quarterback is not as much of a runner. If the one young man's
in there, but if the other young man is, then all of a sudden
it becomes like Taye son a runner with a throw threat and a
quarterback run threat.
We handle the quarterback run game extremely well. I
don't know what they'll think about that. Maybe they'll go in
and still try it, but there is carryover.
The pistol – what does the pistol does for you, it gives you
so much of a downhill run at the inside zone plays. When
you're at shotgun, it's more sideways and then find your spot.
The pistol is more of a true dive play, if you will, and it's
on top of you right now on the line of scrimmage instead of the
running back have to make a cut to get back to the line of
scrimmage as he does if he takes the ball from the shotgun snap
where he's offset.
Q. One more thing about Chris Borland. He's up for some
impressive awards obviously. Missing two full games almost, do
you think voters will be smart enough to take that into
account, or do you think that's going to impact it?
COACH ANDERSEN: I sure hope not. I think what he's
done over the years should offset the fact that he had a little
bit of an injury this year that kept him out of, what, I guess,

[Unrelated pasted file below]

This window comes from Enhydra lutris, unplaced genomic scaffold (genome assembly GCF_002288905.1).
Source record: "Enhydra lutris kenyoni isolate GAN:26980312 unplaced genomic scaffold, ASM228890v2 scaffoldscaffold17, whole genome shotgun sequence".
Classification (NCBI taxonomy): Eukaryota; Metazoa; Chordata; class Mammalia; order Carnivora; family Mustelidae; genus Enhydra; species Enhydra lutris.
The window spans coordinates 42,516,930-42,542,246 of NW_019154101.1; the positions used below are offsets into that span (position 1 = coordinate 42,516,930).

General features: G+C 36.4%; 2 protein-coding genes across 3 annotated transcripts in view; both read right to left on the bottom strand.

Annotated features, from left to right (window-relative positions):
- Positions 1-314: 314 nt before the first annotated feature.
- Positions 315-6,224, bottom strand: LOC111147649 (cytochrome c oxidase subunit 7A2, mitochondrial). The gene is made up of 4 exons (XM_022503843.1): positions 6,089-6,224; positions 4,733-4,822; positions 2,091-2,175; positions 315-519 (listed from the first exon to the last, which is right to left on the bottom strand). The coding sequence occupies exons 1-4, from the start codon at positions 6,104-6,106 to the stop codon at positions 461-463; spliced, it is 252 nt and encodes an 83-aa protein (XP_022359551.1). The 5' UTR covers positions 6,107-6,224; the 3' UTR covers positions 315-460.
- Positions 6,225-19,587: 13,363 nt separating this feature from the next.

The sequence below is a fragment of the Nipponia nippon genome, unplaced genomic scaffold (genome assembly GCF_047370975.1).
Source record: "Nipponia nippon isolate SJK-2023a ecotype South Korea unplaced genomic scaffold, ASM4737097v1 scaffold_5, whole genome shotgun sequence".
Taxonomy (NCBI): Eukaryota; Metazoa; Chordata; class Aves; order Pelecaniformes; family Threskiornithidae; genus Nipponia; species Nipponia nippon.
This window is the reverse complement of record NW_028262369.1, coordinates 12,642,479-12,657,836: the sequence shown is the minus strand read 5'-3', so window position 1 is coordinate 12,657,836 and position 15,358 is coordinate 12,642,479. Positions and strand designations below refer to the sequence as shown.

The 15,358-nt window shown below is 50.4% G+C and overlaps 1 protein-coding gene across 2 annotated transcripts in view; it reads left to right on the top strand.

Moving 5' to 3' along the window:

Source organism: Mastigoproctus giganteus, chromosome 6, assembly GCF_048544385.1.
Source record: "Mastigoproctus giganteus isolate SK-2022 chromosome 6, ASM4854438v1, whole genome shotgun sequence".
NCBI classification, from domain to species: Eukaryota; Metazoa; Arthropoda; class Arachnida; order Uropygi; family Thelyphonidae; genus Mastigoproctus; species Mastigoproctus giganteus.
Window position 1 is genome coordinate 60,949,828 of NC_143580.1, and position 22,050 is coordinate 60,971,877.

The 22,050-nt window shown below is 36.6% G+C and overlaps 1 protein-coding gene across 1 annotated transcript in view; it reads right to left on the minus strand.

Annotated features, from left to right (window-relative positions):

seven quarters if you look at it at the end of the day is what
it would be. I think with what Chris has done, his reputation,
what he does off the field should surely offset that and put
him in a great spot to be recognized.
Does he win? I sure hope he'd make the short list on
all those lists because I think he's very, very deserving.
Q. Two-parter. A lot of dire predictions about the
offensive line this year. Maybe the well had run dry around
here. Could you talk about the progress made by that group and
where it is right now.
COACH ANDERSEN: First of all, we all know it was low
in numbers. I think those kids and Coach Woods and Coach
Ludwig took a lot of pride in preparing him, being smart,
working our theory in there as far as getting them to the game.
These kids have done a nice job of practicing the right way and